Peru has promised the International Monetary Fund that it will clear up its overdue interest payments to the lending agency by Aug. 15, monetary sources said yesterday.

As a result, sources said, the IMF has postponed any decision on whether to declare Peru ineligible for further loans until mid-August. Peru will be behind in its interest payments to the IMF by nearly $190 million by then.

Banking sources said they hope the Peruvian declaration signals a moderation in President Alan Garcia's sparring with the IMF and the world's commercial banks. Peru made a token $17.7 million payment to its commercial bank lenders last month, but is more than $450 million behind on interest payments to them.

About $6 billion of Peru's $14 billion in foreign debt is owed to commercial banks. The rest is owed to other governments or to multinational institutions like the IMF and the World Bank.

From the standpoint of the IMF, a vote to declare Peru ineligible would be little more than a diplomatic slap. But such a vote might force the World Bank and the Inter-American Development Bank to curtail their lending to the debtor nation.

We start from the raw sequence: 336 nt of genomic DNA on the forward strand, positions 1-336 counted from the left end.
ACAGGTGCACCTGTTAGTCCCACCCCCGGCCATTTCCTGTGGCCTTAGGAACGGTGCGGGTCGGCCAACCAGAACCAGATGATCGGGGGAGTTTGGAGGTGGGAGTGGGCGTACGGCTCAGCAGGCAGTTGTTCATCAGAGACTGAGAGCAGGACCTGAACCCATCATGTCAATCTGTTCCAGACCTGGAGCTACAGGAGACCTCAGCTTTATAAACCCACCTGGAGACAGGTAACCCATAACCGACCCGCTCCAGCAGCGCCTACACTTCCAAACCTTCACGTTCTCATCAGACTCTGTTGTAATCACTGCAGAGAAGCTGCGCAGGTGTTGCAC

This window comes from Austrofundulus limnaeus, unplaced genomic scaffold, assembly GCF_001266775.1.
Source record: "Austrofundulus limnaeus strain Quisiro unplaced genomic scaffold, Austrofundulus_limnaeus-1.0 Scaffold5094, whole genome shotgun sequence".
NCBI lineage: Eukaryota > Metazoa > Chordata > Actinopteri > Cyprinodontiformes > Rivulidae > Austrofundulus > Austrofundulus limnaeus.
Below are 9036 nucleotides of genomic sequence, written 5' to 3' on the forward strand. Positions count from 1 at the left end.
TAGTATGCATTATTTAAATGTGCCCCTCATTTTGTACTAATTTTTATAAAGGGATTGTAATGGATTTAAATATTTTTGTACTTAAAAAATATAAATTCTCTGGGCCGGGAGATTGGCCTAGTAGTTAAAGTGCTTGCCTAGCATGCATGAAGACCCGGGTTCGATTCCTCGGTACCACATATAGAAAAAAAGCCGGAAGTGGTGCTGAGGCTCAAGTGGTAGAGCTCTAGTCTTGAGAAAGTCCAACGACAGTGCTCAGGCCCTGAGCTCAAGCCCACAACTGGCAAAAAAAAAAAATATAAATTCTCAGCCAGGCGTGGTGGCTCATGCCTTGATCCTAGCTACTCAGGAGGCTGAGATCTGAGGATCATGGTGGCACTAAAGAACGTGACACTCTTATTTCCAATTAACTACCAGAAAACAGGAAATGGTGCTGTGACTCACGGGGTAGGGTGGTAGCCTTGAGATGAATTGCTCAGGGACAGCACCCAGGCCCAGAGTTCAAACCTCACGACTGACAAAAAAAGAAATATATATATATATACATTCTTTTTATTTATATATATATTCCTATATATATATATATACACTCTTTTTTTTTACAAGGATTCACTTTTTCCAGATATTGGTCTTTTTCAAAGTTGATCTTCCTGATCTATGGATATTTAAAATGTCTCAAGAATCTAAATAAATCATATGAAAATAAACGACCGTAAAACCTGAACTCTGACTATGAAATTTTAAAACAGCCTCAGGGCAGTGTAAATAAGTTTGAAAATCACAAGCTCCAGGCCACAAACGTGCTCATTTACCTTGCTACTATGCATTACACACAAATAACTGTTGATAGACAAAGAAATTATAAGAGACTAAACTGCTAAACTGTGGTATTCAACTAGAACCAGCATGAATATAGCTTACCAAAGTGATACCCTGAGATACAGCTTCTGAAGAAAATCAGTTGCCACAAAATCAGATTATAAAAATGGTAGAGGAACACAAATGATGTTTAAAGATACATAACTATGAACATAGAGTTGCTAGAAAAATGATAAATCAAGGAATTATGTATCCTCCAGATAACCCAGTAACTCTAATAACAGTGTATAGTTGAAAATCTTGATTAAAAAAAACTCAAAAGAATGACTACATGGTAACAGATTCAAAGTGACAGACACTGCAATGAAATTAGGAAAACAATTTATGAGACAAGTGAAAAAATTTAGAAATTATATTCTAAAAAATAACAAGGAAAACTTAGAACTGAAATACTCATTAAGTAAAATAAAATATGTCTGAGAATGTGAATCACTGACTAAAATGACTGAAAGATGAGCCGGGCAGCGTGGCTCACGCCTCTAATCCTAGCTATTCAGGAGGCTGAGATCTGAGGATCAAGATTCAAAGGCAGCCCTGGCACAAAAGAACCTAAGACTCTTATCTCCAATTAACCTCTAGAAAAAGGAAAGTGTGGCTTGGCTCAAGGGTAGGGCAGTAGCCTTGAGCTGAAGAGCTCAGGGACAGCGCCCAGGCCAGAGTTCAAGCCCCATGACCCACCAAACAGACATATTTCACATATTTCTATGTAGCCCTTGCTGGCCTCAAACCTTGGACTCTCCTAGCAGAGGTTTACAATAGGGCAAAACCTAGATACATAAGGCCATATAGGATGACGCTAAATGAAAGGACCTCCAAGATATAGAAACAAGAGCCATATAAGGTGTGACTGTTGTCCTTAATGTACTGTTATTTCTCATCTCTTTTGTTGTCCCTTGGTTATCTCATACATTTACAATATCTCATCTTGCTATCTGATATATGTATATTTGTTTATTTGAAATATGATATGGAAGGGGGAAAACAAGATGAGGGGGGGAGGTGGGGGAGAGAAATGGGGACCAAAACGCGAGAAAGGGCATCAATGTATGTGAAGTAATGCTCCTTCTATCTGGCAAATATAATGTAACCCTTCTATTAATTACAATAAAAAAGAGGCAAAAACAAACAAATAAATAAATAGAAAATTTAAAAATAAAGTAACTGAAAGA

Peru is up-to-date in its payments to both institutions, which make development loans to the South American country.

Garcia said last year Peru would remain current in payments to institutions from which Peru expected to continue borrowing -- such as the World Bank -- and that institutions such as commercial banks and the IMF would bear the brunt of the debt payment restrictions.

Because industrial governments are the dominant money suppliers to the IMF, the World Bank and the IDB, Garcia's plan to keep borrowing from the development institutions likely would have been destroyed if Peru failed to reach an accommodation with the IMF, monetary sources said.

Last month, Peru paid $30 million of what was then about $140 million in overdue interest and avoided being declared ineligible then -- giving it time to work out this week's compromise with the multinational financial institution.